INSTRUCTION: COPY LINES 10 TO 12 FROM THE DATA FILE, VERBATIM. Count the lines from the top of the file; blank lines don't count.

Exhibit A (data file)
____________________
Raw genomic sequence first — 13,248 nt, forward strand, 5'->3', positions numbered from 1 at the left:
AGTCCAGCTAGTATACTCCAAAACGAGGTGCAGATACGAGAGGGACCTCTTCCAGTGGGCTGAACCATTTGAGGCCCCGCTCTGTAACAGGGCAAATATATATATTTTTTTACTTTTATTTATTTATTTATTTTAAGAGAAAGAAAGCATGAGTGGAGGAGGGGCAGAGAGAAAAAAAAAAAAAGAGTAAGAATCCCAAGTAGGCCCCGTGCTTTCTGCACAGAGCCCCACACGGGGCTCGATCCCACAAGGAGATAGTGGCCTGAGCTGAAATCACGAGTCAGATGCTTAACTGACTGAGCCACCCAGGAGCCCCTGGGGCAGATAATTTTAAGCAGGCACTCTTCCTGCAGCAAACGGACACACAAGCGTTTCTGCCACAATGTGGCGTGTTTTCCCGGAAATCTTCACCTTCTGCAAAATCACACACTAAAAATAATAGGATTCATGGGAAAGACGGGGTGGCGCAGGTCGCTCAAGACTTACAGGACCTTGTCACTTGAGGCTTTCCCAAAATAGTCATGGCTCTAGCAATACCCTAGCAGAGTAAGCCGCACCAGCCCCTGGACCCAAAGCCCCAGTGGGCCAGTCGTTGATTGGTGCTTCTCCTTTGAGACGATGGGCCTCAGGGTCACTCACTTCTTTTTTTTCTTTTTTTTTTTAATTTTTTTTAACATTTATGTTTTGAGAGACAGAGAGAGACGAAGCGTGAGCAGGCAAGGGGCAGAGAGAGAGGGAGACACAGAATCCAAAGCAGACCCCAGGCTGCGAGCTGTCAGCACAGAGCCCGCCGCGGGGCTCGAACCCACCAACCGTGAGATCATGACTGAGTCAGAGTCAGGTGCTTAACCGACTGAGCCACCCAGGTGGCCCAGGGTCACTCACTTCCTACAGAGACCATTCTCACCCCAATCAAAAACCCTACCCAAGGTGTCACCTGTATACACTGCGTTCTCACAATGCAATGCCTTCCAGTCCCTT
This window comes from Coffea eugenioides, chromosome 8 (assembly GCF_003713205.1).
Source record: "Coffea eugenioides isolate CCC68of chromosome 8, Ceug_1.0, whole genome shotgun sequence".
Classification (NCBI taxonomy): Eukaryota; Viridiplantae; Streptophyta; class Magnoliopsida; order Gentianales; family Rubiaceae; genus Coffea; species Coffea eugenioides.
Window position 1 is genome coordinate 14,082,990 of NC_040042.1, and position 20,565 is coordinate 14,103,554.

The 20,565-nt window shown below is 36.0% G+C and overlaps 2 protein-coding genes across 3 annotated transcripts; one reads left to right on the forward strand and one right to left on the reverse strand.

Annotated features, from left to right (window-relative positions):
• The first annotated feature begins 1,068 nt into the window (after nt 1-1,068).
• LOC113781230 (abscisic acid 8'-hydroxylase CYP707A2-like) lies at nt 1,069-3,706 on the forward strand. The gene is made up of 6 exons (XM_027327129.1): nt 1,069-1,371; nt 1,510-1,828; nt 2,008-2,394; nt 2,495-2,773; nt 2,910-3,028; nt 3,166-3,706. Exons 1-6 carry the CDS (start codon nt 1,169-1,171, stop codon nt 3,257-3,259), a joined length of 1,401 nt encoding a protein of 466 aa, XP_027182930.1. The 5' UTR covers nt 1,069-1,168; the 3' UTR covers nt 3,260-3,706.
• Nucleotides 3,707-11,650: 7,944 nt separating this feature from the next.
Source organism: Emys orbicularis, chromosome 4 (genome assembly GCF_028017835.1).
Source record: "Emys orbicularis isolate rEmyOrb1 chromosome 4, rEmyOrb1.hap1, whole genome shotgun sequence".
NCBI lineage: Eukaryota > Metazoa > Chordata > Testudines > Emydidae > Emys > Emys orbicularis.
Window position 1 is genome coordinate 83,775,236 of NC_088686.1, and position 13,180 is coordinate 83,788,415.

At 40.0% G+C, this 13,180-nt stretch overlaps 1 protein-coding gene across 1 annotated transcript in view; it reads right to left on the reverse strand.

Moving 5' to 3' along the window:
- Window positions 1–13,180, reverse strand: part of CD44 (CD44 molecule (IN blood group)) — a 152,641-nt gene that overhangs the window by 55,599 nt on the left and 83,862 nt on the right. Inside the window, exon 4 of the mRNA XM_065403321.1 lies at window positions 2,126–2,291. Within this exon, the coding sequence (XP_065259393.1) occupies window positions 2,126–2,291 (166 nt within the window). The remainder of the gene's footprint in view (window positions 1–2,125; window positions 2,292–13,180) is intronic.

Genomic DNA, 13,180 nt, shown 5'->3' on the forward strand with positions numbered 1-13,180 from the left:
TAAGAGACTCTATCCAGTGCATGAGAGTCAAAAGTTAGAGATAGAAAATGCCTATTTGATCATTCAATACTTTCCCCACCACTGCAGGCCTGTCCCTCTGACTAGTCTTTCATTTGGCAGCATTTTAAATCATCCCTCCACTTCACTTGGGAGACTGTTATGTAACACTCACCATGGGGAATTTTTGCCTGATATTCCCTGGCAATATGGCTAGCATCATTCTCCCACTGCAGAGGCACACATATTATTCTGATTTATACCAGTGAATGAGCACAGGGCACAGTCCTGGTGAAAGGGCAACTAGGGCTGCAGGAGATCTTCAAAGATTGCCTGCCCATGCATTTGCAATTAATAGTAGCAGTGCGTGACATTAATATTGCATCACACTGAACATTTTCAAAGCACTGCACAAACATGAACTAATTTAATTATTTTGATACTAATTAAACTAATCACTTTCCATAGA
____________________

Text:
• LOC113781230 (abscisic acid 8'-hydroxylase CYP707A2-like) lies at nt 1,069-3,706 on the forward strand. The gene is made up of 6 exons (XM_027327129.1): nt 1,069-1,371; nt 1,510-1,828; nt 2,008-2,394; nt 2,495-2,773; nt 2,910-3,028; nt 3,166-3,706. Exons 1-6 carry the CDS (start codon nt 1,169-1,171, stop codon nt 3,257-3,259), a joined length of 1,401 nt encoding a protein of 466 aa, XP_027182930.1. The 5' UTR covers nt 1,069-1,168; the 3' UTR covers nt 3,260-3,706.
• Nucleotides 3,707-11,650: 7,944 nt separating this feature from the next.
Source organism: Emys orbicularis, chromosome 4 (genome assembly GCF_028017835.1).